The signing itself isn’t terribly noteworthy. Mora is an average defender whose bat fell off a cliff last year at the age of 37. With that kind of profile, Mora projects as a roughly 1.0-1.5 WAR player per 600 plate appearances, or about a .75 WAR player off the bench. Given the high probability of injury and collapse with a 38 year old player, 1.3 million seems about perfect for Mora.
What is notable about this move is that it seems to signify that the Rockies do not view Clint Barmes as a utility type player, and instead view him as the opening day starter at second base. Perhaps he would move to the bench if Eric Young Jr. plays well enough to earn the job in spring training, but right now it is Barmes’s job to lose.
Barmes’s 76 career wRC+ certainly does not suggest starter ability, especially on a playoff team. He has performed better recently, particularly in 2008, where even adjusting for Coors, Barmes was an above average hitter. The 30 year old did slip in 2009, but some of that was BABIP based. His numbers should rebound slightly, into the 85-90 wRC+ range.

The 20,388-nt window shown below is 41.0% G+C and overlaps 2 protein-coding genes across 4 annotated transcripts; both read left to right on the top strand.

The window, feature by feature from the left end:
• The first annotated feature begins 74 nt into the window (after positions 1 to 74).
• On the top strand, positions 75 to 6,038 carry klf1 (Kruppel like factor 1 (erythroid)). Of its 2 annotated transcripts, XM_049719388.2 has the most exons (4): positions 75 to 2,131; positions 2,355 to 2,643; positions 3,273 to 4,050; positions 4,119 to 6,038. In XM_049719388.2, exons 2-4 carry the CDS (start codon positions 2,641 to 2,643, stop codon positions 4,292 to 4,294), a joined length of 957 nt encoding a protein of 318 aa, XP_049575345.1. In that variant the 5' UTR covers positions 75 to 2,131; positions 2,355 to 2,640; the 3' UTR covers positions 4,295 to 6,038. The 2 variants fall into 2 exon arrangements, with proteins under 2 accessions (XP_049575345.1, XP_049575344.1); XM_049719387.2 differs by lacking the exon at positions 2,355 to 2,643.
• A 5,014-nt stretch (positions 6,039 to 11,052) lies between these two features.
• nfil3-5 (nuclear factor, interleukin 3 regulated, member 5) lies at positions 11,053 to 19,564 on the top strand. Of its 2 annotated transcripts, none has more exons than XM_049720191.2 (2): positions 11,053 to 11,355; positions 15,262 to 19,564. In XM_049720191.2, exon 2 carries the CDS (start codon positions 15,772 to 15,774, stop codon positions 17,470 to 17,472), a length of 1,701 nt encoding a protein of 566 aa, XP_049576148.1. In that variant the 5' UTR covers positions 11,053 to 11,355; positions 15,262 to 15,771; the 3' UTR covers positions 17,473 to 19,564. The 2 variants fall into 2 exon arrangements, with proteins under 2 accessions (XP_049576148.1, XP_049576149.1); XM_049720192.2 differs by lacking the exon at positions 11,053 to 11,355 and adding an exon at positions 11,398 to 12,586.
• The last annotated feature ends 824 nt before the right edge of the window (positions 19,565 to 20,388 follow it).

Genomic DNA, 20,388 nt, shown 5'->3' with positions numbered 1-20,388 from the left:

His true value comes from his glove. Barmes has played all over the infield. He’s only average at third, and quite good at SS, with a +6 UZR/150. The Rockies, however, are giving him an opportunity at his best historical position. At second base, Barmes has put up a +10 UZR/150 in just over one full season, but these numbers are supported by the fine two seasons he’s played at SS. As a +8 2B, as projected by CHONE, Barmes is a slightly above average player. Even at the +5 level projected by fans, he’s only slightly below average.
Rockies GM Dan O’Dowd’s willingness to stick with the light hitting Barmes over historically better hitters on the free agent market such as Felipe Lopez and Orlando Hudson is a good decision, regardless of whether or not it siginifies that the employers of Brad Hawpe understand defensive numbers. Lopez and Hudson both would represent a marginal improvement over Barmes once you factor in Barmes’s far superior glove. As such, the decision to upgrade the bench at 3B for a much cheaper payroll hit is almost certainly the correct one.
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